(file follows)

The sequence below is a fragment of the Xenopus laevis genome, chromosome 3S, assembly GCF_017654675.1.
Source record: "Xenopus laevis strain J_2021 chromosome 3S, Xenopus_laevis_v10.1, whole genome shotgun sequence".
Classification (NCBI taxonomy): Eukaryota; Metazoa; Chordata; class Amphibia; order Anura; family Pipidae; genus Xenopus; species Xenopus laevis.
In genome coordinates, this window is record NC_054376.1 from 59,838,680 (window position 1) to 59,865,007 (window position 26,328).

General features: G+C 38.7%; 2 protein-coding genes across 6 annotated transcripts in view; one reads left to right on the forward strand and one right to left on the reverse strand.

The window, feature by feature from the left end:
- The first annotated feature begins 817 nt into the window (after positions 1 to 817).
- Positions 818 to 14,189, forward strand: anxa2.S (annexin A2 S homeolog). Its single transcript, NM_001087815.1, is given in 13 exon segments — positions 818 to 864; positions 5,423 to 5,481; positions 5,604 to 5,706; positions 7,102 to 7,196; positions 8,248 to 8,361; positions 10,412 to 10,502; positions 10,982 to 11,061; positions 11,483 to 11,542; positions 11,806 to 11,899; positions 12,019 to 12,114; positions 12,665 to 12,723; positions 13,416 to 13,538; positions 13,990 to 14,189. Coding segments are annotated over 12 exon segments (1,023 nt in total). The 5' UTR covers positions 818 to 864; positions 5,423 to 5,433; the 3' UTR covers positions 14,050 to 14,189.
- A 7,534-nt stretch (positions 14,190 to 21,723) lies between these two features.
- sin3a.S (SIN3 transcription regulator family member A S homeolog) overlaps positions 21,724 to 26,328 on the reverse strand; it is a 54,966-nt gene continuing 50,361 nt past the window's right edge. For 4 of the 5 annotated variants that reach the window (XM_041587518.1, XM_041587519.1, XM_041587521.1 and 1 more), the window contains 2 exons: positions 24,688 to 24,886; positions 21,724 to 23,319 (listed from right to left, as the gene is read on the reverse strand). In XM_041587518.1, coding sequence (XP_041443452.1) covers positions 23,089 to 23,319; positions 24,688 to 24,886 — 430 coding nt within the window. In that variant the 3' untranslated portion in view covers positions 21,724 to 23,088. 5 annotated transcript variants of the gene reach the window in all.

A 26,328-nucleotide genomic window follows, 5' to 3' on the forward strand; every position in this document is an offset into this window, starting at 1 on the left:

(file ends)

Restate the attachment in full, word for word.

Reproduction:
The sequence below is a fragment of the Xenopus laevis genome, chromosome 3S, assembly GCF_017654675.1.
Source record: "Xenopus laevis strain J_2021 chromosome 3S, Xenopus_laevis_v10.1, whole genome shotgun sequence".
Classification (NCBI taxonomy): Eukaryota; Metazoa; Chordata; class Amphibia; order Anura; family Pipidae; genus Xenopus; species Xenopus laevis.
In genome coordinates, this window is record NC_054376.1 from 59,838,680 (window position 1) to 59,865,007 (window position 26,328).

General features: G+C 38.7%; 2 protein-coding genes across 6 annotated transcripts in view; one reads left to right on the forward strand and one right to left on the reverse strand.

The window, feature by feature from the left end:
- The first annotated feature begins 817 nt into the window (after positions 1 to 817).
- Positions 818 to 14,189, forward strand: anxa2.S (annexin A2 S homeolog). Its single transcript, NM_001087815.1, is given in 13 exon segments — positions 818 to 864; positions 5,423 to 5,481; positions 5,604 to 5,706; positions 7,102 to 7,196; positions 8,248 to 8,361; positions 10,412 to 10,502; positions 10,982 to 11,061; positions 11,483 to 11,542; positions 11,806 to 11,899; positions 12,019 to 12,114; positions 12,665 to 12,723; positions 13,416 to 13,538; positions 13,990 to 14,189. Coding segments are annotated over 12 exon segments (1,023 nt in total). The 5' UTR covers positions 818 to 864; positions 5,423 to 5,433; the 3' UTR covers positions 14,050 to 14,189.
- A 7,534-nt stretch (positions 14,190 to 21,723) lies between these two features.
- sin3a.S (SIN3 transcription regulator family member A S homeolog) overlaps positions 21,724 to 26,328 on the reverse strand; it is a 54,966-nt gene continuing 50,361 nt past the window's right edge. For 4 of the 5 annotated variants that reach the window (XM_041587518.1, XM_041587519.1, XM_041587521.1 and 1 more), the window contains 2 exons: positions 24,688 to 24,886; positions 21,724 to 23,319 (listed from right to left, as the gene is read on the reverse strand). In XM_041587518.1, coding sequence (XP_041443452.1) covers positions 23,089 to 23,319; positions 24,688 to 24,886 — 430 coding nt within the window. In that variant the 3' untranslated portion in view covers positions 21,724 to 23,088. 5 annotated transcript variants of the gene reach the window in all.

A 26,328-nucleotide genomic window follows, 5' to 3' on the forward strand; every position in this document is an offset into this window, starting at 1 on the left: